Forms

The Windows Form Designer lets you design forms for Windows applications. You can add controls to a form, resize them, move them towherever you want them to be, use the Properties window to change their appearance and behaviour to suit your requirements, and add program code to them to respond to events.



Adding controls to a form

You can add controls to a form in two ways:

When the control first appears on the form, it is selected, and is displayed surrounded by small white boxes. In the illustartion below, the Button1 control is selected. To select a control that is not currently selected, simply click on it.


The Button1 control is selected.

You can also select several controls at the same time by dragging a rectangle around them with the mouse. Release the mouse button once all of the required objects are at least partially covered by the rectangle. In the illustration below, both the Button1 and Button2 controls are selected.


Both the Button1 and Button2 controls are selected.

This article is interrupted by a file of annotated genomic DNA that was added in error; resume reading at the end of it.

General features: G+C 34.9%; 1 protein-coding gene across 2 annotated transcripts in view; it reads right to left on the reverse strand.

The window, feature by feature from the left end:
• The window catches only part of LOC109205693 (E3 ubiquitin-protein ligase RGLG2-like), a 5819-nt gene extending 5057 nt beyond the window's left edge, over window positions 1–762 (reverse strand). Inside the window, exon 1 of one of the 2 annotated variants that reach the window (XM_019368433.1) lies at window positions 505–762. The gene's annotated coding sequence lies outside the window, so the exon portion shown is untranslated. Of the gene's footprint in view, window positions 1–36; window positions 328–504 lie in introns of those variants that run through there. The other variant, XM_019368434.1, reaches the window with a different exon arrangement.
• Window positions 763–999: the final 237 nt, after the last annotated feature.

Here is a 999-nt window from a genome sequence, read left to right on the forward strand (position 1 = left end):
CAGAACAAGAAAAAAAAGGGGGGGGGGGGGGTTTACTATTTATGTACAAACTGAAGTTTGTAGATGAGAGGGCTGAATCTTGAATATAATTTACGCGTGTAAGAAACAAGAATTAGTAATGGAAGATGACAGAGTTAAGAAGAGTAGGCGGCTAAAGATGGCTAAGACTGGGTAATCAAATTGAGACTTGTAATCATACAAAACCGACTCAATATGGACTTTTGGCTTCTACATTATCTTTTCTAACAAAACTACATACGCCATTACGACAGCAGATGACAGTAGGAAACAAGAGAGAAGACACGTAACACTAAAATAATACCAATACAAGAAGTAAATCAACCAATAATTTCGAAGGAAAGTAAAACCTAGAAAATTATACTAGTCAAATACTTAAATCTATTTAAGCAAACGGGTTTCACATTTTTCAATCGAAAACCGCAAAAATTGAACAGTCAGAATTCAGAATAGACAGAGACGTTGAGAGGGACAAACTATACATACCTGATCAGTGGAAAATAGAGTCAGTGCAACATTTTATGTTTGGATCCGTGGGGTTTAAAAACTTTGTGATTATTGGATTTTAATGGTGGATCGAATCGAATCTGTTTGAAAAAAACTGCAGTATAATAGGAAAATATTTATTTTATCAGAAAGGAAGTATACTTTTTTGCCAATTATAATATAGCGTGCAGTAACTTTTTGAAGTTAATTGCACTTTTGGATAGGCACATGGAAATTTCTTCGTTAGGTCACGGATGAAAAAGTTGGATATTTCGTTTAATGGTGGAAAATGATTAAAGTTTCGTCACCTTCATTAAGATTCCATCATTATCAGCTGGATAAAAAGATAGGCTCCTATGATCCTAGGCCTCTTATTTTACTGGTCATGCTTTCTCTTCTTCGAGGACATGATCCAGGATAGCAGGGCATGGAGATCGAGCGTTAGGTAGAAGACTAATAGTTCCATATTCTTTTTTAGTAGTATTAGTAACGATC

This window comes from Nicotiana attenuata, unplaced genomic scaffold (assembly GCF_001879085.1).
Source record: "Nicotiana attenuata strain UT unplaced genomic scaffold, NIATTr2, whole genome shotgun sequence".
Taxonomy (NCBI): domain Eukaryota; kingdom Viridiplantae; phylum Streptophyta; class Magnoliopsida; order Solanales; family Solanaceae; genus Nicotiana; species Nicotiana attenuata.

Notice that, in the group selection shown above, the Button2 control is surrounded by white boxes, whereas the Button1 control is surrounded by black boxes. The white boxes identify the "master" control. If the commands in the Format menu are applied to the group, the master control is used as a baseline for the other controls in the group. For example, if the Make Same Size > Height command is used, all of the controls in the group are set to be the same height as the master control. You can change the master control by simply clicking on the control that you want to use as the master. Controls can be added to or removed from the group by holding down the Ctrl or Shift key and clicking on the control you want to add or remove. To unselect all controls, press the escape key.